19th AMENDMENT ANNIVERSARY: ‘The ballot, in the hands of women, would help to redeem the world’
Special to The Union
The year 2020 marks the 100th anniversary of the passage of the 19th Amendment to the U.S. Constitution, granting women the right to vote.
Nevada County was the birthplace of the amendment, as its parents were Aaron and Ellen Sargent. Much is known about Aaron, one of the most prominent sons of Nevada County: publisher, politician, congressman, senator and ambassador.
Much less is known about Ellen, one of the most prominent daughters of Nevada County. This is her story.
Ellen Clark was born in Massachusetts in 1826. As a teenager in Newburyport, Massachusetts, she fell in love with Aaron Augustus Sargent, one year her junior, an aspiring journalist and politician. Both taught Sunday school in the local Methodist Church.
In 1847 Aaron left Ellen to begin the journey, which in 1849 brought him to Nevada City to search for gold. He built a four-room house on Broad Street and in early 1852 returned to Newburyport where he and Ellen were married on March 15. They arrived in Nevada City that October. Ellen wrote of her arrival:
“My good husband had before my arrival provided for me a one-story house of four rooms including a good-sized pantry where he had already stored a bag of flour, a couple of pumpkins and various other edibles ready for use.”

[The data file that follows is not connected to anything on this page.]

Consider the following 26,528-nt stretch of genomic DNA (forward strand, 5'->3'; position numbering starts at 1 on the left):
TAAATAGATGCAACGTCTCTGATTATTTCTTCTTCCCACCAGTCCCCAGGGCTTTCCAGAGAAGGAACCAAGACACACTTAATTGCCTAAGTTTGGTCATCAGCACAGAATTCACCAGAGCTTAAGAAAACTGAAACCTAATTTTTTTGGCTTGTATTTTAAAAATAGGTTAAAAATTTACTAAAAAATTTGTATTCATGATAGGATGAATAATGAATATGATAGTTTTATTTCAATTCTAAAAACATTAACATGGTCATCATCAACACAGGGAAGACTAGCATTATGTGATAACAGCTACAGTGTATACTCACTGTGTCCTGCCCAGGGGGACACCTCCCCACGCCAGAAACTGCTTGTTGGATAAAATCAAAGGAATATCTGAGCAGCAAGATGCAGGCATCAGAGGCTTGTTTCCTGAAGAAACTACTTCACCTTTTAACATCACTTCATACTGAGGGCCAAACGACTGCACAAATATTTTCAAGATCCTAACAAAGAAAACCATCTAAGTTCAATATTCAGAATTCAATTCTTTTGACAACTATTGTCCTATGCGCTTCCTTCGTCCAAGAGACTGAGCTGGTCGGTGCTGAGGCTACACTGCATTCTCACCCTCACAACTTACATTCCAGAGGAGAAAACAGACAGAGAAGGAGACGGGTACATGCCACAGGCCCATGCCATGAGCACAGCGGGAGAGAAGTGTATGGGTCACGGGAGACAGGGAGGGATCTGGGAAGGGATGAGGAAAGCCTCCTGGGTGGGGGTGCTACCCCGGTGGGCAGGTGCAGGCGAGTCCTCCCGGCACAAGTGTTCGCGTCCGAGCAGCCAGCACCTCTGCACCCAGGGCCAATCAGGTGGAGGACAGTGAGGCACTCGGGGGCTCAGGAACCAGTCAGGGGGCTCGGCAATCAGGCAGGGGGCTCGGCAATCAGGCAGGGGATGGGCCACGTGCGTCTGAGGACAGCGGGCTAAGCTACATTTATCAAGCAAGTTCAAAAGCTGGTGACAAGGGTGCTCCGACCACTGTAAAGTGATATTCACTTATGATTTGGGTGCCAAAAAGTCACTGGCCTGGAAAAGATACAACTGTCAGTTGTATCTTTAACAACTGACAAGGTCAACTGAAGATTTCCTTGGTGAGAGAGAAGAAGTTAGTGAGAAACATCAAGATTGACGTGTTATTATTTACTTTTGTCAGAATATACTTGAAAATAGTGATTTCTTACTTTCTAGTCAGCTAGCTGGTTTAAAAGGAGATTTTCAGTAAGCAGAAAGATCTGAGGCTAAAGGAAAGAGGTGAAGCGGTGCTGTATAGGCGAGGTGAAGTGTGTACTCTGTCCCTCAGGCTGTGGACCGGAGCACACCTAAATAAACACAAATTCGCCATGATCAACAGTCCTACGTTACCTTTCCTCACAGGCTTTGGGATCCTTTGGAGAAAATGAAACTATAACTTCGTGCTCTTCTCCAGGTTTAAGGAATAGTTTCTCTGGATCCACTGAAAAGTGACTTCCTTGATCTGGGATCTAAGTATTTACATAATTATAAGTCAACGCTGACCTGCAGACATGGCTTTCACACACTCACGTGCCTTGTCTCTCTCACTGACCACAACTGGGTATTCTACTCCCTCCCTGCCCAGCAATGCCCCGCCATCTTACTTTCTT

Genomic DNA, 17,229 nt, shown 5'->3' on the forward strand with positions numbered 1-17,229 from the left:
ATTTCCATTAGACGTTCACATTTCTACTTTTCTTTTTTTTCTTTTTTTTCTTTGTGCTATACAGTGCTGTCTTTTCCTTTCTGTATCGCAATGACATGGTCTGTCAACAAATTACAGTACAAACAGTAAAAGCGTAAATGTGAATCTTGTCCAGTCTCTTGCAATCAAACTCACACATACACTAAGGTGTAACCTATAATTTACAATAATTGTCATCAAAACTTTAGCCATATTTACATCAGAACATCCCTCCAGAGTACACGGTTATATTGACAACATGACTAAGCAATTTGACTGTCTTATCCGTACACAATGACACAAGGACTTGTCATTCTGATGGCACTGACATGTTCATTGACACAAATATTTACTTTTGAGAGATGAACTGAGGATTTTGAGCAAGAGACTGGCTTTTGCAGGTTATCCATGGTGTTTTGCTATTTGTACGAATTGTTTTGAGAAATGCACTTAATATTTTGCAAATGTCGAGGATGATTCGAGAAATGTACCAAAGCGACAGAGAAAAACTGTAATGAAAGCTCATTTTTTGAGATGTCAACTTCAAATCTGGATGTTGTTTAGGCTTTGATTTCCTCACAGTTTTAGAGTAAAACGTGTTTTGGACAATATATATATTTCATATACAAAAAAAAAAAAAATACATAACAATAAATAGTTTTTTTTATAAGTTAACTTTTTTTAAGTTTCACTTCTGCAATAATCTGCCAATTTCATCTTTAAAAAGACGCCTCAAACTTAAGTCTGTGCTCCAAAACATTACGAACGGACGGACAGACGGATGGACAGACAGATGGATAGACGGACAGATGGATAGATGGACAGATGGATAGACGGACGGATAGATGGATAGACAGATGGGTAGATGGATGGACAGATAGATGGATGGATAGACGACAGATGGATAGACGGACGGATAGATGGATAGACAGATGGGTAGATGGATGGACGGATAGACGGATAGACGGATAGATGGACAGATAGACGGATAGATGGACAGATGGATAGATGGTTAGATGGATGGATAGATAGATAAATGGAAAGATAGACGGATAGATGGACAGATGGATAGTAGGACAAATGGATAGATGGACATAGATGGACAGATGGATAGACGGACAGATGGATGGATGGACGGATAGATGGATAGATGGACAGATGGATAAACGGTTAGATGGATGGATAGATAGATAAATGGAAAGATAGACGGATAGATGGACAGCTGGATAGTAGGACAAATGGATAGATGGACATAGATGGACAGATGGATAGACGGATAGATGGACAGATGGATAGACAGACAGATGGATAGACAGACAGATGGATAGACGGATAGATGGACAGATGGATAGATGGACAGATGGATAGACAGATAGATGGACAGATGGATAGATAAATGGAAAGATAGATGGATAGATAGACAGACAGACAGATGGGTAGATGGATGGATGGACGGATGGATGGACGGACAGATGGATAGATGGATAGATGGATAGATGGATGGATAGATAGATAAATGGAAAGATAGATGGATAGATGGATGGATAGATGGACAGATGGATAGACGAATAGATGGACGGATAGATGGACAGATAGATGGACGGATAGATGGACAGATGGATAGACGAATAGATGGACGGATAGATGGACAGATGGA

While Aaron prospered in business, politics and the law, Ellen raised three children, daughters Ellen (born 1854) and Elizabeth (1857) and son George (1860). She was always an advocate of women’s rights and in 1869 founded the Nevada County Woman’s Suffrage Association. Soon afterward, she became president of the California Woman Suffrage Association. In 1869, Susan B. Anthony and Elizabeth Cady Stanton founded the National Woman Suffrage Association, to advocate for a constitutional amendment granted women the right to vote. Ellen soon became its treasurer.
Susan B. Anthony was a close friend of Ellen’s, and a frequent guest in the Sargent homes in California and Washington, D.C. A sense of the depth of their relationship can be gleaned from the over 30 years of correspondence between them.
For example, in 1872, Aaron was elected to the United States Senate and the Sargent family moved to Washington. Susan accompanied the Sargent family on their trip across the country. In Wyoming, the train stalled in a snowstorm. Wrote Susan:
“… young Georgie Sargent got out to explore, slipped on the snow and broke his arm. Watching the painful bone-setting of her little son’s arm, Ellen fainted.”
Ellen lived in Washington on and off, for 12 years. When Aaron was appointed minister to Germany, she accompanied him to Berlin. She enjoyed her time in Europe, and the ministerial life, though she candidly wrote George:
“… I expect to go to the Court Entertainment of January 19. Your mother will appear in a dress decollete, without sleeves, such is the tyranny of court fashion, but still, it seems best that I should go. Of course, I can stay away, but if I go I must conform to the custom”.
Upon her return to the U.S., she wrote Susan:
“I assure you it seems great to be once more on American soil, and I believe myself to have a more just appreciation of my country since my sojourn in foreign lands. We are far from being a perfect people or a perfect government, but it seems to me there is more hope of our growing to the full stature of men and women here, than of those who are under the conditions of the old world”.
Aaron died in 1887. Susan immediately sent her condolences: